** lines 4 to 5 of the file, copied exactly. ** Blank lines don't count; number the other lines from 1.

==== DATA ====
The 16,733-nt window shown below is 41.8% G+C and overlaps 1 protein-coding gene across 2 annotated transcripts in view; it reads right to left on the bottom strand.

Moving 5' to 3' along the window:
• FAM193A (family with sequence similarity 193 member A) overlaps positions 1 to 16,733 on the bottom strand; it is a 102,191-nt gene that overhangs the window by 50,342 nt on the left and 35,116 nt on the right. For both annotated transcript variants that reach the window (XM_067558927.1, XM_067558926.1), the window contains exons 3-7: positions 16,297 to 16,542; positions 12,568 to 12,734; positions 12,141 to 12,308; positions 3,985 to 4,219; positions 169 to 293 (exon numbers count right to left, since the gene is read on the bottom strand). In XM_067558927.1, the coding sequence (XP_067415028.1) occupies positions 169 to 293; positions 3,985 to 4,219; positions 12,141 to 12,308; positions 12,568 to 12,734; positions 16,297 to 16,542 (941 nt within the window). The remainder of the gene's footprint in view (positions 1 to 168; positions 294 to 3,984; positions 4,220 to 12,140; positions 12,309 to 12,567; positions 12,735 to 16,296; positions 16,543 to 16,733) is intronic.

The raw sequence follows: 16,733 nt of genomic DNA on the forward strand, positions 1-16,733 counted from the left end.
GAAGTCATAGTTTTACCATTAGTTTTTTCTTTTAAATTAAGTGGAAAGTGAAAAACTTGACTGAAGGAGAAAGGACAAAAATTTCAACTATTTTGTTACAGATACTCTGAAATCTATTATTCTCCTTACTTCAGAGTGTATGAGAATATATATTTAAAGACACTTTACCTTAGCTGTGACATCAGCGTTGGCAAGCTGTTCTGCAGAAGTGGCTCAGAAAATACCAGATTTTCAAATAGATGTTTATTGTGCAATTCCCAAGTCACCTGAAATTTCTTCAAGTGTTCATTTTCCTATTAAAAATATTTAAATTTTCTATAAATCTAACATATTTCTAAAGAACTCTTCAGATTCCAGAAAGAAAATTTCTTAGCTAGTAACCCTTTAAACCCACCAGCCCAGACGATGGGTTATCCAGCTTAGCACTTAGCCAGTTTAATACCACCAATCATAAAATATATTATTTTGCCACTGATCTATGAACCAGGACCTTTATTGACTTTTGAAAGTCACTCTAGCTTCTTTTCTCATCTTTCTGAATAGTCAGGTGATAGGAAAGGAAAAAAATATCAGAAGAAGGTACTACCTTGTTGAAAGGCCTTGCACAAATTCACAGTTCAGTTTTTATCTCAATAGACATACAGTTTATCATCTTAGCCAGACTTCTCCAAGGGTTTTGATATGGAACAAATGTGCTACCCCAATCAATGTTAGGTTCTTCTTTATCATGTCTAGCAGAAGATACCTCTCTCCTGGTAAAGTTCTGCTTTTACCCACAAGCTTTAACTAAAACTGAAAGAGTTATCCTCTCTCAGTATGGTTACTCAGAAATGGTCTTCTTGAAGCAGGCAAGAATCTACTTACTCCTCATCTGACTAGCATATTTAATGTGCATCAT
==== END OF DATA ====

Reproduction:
The raw sequence follows: 16,733 nt of genomic DNA on the forward strand, positions 1-16,733 counted from the left end.
GAAGTCATAGTTTTACCATTAGTTTTTTCTTTTAAATTAAGTGGAAAGTGAAAAACTTGACTGAAGGAGAAAGGACAAAAATTTCAACTATTTTGTTACAGATACTCTGAAATCTATTATTCTCCTTACTTCAGAGTGTATGAGAATATATATTTAAAGACACTTTACCTTAGCTGTGACATCAGCGTTGGCAAGCTGTTCTGCAGAAGTGGCTCAGAAAATACCAGATTTTCAAATAGATGTTTATTGTGCAATTCCCAAGTCACCTGAAATTTCTTCAAGTGTTCATTTTCCTATTAAAAATATTTAAATTTTCTATAAATCTAACATATTTCTAAAGAACTCTTCAGATTCCAGAAAGAAAATTTCTTAGCTAGTAACCCTTTAAACCCACCAGCCCAGACGATGGGTTATCCAGCTTAGCACTTAGCCAGTTTAATACCACCAATCATAAAATATATTATTTTGCCACTGATCTATGAACCAGGACCTTTATTGACTTTTGAAAGTCACTCTAGCTTCTTTTCTCATCTTTCTGAATAGTCAGGTGATAGGAAAGGAAAAAAATATCAGAAGAAGGTACTACCTTGTTGAAAGGCCTTGCACAAATTCACAGTTCAGTTTTTATCTCAATAGACATACAGTTTATCATCTTAGCCAGACTTCTCCAAGGGTTTTGATATGGAACAAATGTGCTACCCCAATCAATGTTAGGTTCTTCTTTATCATGTCTAGCAGAAGATACCTCTCTCCTGGTAAAGTTCTGCTTTTACCCACAAGCTTTAACTAAAACTGAAAGAGTTATCCTCTCTCAGTATGGTTACTCAGAAATGGTCTTCTTGAAGCAGGCAAGAATCTACTTACTCCTCATCTGACTAGCATATTTAATGTGCATCAT